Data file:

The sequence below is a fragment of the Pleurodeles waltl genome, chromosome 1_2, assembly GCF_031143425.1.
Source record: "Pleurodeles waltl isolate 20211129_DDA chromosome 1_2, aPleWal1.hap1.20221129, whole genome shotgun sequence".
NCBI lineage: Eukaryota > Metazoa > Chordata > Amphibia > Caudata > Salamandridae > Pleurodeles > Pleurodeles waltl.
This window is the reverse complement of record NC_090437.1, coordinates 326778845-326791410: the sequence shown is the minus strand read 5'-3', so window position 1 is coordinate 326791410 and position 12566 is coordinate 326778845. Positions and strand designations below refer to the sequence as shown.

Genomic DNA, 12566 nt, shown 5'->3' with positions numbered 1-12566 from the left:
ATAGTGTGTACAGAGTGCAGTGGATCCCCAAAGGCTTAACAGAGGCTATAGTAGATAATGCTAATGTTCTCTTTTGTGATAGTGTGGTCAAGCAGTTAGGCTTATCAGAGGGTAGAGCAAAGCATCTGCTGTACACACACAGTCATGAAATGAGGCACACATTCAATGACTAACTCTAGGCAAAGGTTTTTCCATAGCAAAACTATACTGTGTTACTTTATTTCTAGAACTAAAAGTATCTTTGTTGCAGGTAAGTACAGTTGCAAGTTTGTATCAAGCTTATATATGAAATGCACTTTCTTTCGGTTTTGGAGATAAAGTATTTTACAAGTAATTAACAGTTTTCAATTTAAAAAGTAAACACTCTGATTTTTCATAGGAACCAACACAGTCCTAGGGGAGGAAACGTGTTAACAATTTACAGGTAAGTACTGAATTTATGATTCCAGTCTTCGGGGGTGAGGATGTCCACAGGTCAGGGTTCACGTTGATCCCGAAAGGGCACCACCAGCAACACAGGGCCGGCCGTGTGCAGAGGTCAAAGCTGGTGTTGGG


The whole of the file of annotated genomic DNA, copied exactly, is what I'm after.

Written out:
The sequence below is a fragment of the Pleurodeles waltl genome, chromosome 1_2, assembly GCF_031143425.1.
Source record: "Pleurodeles waltl isolate 20211129_DDA chromosome 1_2, aPleWal1.hap1.20221129, whole genome shotgun sequence".
NCBI lineage: Eukaryota > Metazoa > Chordata > Amphibia > Caudata > Salamandridae > Pleurodeles > Pleurodeles waltl.
This window is the reverse complement of record NC_090437.1, coordinates 326778845-326791410: the sequence shown is the minus strand read 5'-3', so window position 1 is coordinate 326791410 and position 12566 is coordinate 326778845. Positions and strand designations below refer to the sequence as shown.

Genomic DNA, 12566 nt, shown 5'->3' with positions numbered 1-12566 from the left:
ATAGTGTGTACAGAGTGCAGTGGATCCCCAAAGGCTTAACAGAGGCTATAGTAGATAATGCTAATGTTCTCTTTTGTGATAGTGTGGTCAAGCAGTTAGGCTTATCAGAGGGTAGAGCAAAGCATCTGCTGTACACACACAGTCATGAAATGAGGCACACATTCAATGACTAACTCTAGGCAAAGGTTTTTCCATAGCAAAACTATACTGTGTTACTTTATTTCTAGAACTAAAAGTATCTTTGTTGCAGGTAAGTACAGTTGCAAGTTTGTATCAAGCTTATATATGAAATGCACTTTCTTTCGGTTTTGGAGATAAAGTATTTTACAAGTAATTAACAGTTTTCAATTTAAAAAGTAAACACTCTGATTTTTCATAGGAACCAACACAGTCCTAGGGGAGGAAACGTGTTAACAATTTACAGGTAAGTACTGAATTTATGATTCCAGTCTTCGGGGGTGAGGATGTCCACAGGTCAGGGTTCACGTTGATCCCGAAAGGGCACCACCAGCAACACAGGGCCGGCCGTGTGCAGAGGTCAAAGCTGGTGTTGGG